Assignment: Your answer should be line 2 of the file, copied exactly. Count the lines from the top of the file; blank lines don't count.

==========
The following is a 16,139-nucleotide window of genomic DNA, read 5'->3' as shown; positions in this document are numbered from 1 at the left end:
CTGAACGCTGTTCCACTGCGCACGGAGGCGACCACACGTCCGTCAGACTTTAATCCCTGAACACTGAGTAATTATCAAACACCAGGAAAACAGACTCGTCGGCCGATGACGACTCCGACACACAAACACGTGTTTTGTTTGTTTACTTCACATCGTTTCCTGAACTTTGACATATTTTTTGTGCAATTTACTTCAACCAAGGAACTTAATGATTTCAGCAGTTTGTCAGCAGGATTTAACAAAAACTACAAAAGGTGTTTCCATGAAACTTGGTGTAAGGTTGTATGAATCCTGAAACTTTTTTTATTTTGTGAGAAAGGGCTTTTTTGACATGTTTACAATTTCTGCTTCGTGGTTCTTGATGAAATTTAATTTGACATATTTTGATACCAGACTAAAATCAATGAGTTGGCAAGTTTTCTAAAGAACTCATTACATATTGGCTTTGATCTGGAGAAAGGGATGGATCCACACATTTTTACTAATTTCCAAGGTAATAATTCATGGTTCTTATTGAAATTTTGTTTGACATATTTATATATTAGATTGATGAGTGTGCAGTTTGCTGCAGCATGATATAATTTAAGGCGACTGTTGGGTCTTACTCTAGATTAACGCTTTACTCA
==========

CTGAACGCTGTTCCACTGCGCACGGAGGCGACCACACGTCCGTCAGACTTTAATCCCTGAACACTGAGTAATTATCAAACACCAGGAAAACAGACTCGTCGGCCGATGACGACTCCGACACACAAACACGTGTTTTGTTTGTTTACTTCACATCGTTTCCTGAACTTTGACATATTTTTTGTGCAATTTACTTCAACCAAGGAACTTAATGATTTCAGCAGTTTGTCAGCAGGATTTAACAAAAACTACAAAAGGTGTTTCCATGAAACTTGGTGTAAGGTTGTATGAATCCTGAAACTTTTTTTATTTTGTGAGAAAGGGCTTTTTTGACATGTTTACAATTTCTGCTTCGTGGTTCTTGATGAAATTTAATTTGACATATTTTGATACCAGACTAAAATCAATGAGTTGGCAAGTTTTCTAAAGAACTCATTACATATTGGCTTTGATCTGGAGAAAGGGATGGATCCACACATTTTTACTAATTTCCAAGGTAATAATTCATGGTTCTTATTGAAATTTTGTTTGACATATTTATATATTAGATTGATGAGTGTGCAGTTTGCTGCAGCATGATATAATTTAAGGCGACTGTTGGGTCTTACTCTAGATTAACGCTTTACTCA